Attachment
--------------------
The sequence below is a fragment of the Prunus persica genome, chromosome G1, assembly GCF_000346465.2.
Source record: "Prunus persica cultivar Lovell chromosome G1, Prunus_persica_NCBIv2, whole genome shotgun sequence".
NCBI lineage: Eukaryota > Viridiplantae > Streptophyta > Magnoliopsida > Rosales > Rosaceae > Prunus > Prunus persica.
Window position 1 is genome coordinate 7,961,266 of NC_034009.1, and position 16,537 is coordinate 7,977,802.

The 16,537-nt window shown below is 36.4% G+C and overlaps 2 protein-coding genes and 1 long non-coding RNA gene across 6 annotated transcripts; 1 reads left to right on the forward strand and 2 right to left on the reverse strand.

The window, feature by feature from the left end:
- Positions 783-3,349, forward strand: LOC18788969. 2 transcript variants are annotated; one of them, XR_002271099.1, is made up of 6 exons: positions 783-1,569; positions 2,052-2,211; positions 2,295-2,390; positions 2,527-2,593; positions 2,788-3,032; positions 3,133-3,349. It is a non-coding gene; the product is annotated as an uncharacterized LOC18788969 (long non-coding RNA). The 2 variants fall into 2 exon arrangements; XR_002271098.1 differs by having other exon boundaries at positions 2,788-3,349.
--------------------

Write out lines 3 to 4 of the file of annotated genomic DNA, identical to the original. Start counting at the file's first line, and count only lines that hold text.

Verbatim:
NCBI lineage: Eukaryota > Viridiplantae > Streptophyta > Magnoliopsida > Rosales > Rosaceae > Prunus > Prunus persica.
Window position 1 is genome coordinate 7,961,266 of NC_034009.1, and position 16,537 is coordinate 7,977,802.